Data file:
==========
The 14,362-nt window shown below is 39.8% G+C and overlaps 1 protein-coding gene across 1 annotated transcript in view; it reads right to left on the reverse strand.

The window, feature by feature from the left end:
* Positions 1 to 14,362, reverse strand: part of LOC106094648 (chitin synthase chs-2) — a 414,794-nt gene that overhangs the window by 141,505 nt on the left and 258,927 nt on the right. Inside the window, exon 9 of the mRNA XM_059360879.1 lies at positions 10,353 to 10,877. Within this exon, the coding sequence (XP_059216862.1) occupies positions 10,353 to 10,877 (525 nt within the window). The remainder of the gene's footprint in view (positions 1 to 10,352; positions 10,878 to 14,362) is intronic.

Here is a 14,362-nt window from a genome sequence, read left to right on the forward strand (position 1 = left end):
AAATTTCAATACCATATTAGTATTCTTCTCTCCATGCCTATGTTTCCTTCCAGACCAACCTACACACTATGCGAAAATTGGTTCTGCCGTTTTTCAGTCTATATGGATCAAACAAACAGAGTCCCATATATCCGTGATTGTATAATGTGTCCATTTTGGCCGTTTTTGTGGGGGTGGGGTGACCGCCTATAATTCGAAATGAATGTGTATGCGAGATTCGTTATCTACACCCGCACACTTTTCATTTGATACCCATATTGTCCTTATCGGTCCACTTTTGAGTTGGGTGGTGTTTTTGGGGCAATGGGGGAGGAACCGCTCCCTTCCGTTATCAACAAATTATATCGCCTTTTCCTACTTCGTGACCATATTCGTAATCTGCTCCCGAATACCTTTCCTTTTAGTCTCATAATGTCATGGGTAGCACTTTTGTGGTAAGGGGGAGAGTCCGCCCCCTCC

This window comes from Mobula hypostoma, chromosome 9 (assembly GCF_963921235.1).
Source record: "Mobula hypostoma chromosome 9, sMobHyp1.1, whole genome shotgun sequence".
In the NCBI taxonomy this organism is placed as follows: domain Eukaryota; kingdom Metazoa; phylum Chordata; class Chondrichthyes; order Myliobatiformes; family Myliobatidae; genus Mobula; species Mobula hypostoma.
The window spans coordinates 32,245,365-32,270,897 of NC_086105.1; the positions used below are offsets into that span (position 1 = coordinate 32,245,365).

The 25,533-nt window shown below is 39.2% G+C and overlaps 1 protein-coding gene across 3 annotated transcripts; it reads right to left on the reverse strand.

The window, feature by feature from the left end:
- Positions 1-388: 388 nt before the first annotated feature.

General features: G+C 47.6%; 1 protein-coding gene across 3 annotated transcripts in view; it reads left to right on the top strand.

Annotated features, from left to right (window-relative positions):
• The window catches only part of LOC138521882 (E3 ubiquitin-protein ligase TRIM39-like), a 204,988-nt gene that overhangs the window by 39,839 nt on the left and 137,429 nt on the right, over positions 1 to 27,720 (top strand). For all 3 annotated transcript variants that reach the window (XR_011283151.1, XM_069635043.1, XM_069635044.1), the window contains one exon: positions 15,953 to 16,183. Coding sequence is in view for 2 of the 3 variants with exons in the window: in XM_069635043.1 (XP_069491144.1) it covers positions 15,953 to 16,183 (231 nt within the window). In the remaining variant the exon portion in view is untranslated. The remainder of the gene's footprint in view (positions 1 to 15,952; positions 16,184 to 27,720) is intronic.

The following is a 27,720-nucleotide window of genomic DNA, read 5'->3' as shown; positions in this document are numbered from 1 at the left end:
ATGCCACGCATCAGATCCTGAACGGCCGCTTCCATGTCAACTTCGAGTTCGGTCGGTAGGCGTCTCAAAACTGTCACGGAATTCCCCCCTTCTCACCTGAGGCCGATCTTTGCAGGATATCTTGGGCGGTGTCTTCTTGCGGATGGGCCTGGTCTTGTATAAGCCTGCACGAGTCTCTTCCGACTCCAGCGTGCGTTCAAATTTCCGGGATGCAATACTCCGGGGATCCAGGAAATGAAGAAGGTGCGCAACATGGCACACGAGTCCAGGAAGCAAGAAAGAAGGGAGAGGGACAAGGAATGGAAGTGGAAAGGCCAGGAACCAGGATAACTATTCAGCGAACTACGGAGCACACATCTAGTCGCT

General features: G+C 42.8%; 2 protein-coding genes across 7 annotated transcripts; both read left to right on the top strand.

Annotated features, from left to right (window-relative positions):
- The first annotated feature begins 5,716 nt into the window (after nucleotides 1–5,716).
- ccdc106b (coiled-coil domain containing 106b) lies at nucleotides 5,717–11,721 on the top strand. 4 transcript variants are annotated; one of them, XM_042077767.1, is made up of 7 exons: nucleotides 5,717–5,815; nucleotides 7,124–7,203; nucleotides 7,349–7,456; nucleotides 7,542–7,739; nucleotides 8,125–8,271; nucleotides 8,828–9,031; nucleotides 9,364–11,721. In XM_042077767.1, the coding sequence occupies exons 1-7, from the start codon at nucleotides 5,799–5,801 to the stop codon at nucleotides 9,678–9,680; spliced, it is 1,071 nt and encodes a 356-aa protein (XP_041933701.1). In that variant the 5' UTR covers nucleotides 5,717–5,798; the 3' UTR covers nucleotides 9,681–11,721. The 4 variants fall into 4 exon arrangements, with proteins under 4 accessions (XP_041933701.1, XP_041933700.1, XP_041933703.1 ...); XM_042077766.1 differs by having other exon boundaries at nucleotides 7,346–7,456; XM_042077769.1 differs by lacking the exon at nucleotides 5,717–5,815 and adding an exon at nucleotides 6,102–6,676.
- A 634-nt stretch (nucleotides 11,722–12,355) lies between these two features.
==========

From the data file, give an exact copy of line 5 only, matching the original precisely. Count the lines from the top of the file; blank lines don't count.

AAATTTCAATACCATATTAGTATTCTTCTCTCCATGCCTATGTTTCCTTCCAGACCAACCTACACACTATGCGAAAATTGGTTCTGCCGTTTTTCAGTCTATATGGATCAAACAAACAGAGTCCCATATATCCGTGATTGTATAATGTGTCCATTTTGGCCGTTTTTGTGGGGGTGGGGTGACCGCCTATAATTCGAAATGAATGTGTATGCGAGATTCGTTATCTACACCCGCACACTTTTCATTTGATACCCATATTGTCCTTATCGGTCCACTTTTGAGTTGGGTGGTGTTTTTGGGGCAATGGGGGAGGAACCGCTCCCTTCCGTTATCAACAAATTATATCGCCTTTTCCTACTTCGTGACCATATTCGTAATCTGCTCCCGAATACCTTTCCTTTTAGTCTCATAATGTCATGGGTAGCACTTTTGTGGTAAGGGGGAGAGTCCGCCCCCTCC